Immigration Detention

Facts About Immigration Detention

The United States has the largest immigrant detention infrastructure in the world with over 400,000 individuals passing through detention each year.  The expansion of the system is in part due to an arbitrary quota from Congress that requires the incarceration of 34,000 immigrants in detention at any given time.  This policy, known as the detention bed quota is unprecedented; no other law enforcement agency operates on a quota system.  “. . . at a current cost of over $2 billion each year, immigration detention quotas are a way for the private prison industry to protect their bottom line.” (from Detention Watch Network)  See Public Law 114-4, Section 544, 114th Congress.

Comprehensive immigration numbers compiled by Detention Watch (2009) are staggering; ICE had an adult average daily population (ADP) of 32, 606 in a total of 178 facilities.  Of these, 15,942 detainees—or 49%—were housed in thirty privately-operated detention centers.  Corrections Corporation of America (CCA) is the largest private contractor of ICE detention beds.  The company operates a total of 14 ICE-contract facilities with a total of 14,556 beds.  In 2009, CCA averaged a daily population of 6,199 detained immigrants.  Since then the number has just gone up and up, with no sign of reduction. 

The 2015 report, “Banking on Detention: Local Lockup Quotas & The Immigrant Dragnet”,  published by Detention Watch Network and the Center for Constitutional Rights, provided more updated information.  The number of people detained each year increased from 2009 to a record-breaking 477,000 in fiscal year 2012.  As of 2015, 62% of immigration detention beds were operated by private prison companies.  “This interdependent relationship with private industry has produced a set of government-sanctioned detention quotas that insure profits for the companies involved while incentivizing the incarceration of immigrants.”  Accordingly, a large portion of the over $2 billion in fiscal year 2016 budget for detention operations will ultimately go to for-profit contractors.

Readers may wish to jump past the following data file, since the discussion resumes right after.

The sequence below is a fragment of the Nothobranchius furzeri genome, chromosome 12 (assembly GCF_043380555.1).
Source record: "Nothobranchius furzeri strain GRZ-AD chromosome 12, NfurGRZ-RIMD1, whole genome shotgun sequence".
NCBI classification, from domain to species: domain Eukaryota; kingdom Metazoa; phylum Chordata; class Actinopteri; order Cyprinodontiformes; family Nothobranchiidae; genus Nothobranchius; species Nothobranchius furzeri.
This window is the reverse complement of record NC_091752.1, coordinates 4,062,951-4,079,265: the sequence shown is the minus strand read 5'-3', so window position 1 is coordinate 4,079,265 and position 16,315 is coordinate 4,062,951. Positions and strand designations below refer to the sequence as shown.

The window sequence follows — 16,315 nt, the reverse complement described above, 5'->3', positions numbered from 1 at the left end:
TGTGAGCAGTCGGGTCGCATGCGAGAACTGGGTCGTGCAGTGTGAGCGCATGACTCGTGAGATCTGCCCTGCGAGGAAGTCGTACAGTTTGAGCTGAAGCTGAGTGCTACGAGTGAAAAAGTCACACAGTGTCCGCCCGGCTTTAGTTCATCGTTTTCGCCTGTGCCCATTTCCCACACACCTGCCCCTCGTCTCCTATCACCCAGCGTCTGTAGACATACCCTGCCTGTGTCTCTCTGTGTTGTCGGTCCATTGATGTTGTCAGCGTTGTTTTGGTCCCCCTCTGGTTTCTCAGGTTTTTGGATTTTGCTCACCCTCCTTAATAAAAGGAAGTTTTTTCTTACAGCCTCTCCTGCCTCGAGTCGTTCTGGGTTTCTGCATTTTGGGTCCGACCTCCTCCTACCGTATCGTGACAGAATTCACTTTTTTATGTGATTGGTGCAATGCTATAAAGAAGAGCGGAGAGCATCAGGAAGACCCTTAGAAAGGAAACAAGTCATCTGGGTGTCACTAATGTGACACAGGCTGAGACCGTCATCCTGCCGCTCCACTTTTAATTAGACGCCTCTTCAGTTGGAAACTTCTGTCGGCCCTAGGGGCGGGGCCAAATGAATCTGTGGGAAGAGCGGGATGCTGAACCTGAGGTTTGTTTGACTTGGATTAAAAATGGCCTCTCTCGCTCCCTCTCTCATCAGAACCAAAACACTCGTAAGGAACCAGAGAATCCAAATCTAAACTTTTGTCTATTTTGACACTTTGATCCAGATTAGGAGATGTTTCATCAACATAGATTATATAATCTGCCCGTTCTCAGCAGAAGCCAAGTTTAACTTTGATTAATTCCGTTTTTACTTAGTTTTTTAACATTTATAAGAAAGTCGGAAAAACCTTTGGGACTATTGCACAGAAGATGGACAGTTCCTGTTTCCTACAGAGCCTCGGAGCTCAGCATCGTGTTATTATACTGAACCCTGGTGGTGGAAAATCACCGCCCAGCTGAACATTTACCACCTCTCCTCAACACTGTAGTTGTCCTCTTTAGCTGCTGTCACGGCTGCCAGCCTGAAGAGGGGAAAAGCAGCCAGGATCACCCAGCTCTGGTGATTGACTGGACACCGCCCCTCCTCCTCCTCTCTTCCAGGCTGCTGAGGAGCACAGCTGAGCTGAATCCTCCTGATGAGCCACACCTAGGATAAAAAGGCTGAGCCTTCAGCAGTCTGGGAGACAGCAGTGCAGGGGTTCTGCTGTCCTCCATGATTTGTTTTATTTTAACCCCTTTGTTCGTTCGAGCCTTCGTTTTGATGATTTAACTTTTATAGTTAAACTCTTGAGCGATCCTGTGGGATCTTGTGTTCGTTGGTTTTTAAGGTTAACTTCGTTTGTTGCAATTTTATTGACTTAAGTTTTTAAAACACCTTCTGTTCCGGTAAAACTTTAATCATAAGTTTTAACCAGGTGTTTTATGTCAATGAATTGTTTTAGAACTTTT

To exacerbate the situation, ICE’s contracts with private detention companies impose local lockup quotas, or “guaranteed minimums”.  Guaranteed minimums require government payment to contractors whether beds are filled or not, and thus function as local lockup quotas.  The report concludes “. . . the growth of local lockup quotas is inextricably linked to the rise of corporate interests in immigration detention.”  Publicly-traded prison corporation GEO Group has been most successful in getting guaranteed minimum clauses incorporated into their contracts, and thus their facilities now are often prioritized in order to fill local quotas.  Among the reform recommendations contained in the report, the report “calls on ICE to stop contracting with private companies that lobby to pervert public policy via guaranteed minimums and other contractual giveaways.”  “. . . that private sectors should not be rewarded for placing a price tag on the deprivation of liberty and the government should be held accountable for being a willful participant in this corrupted system.”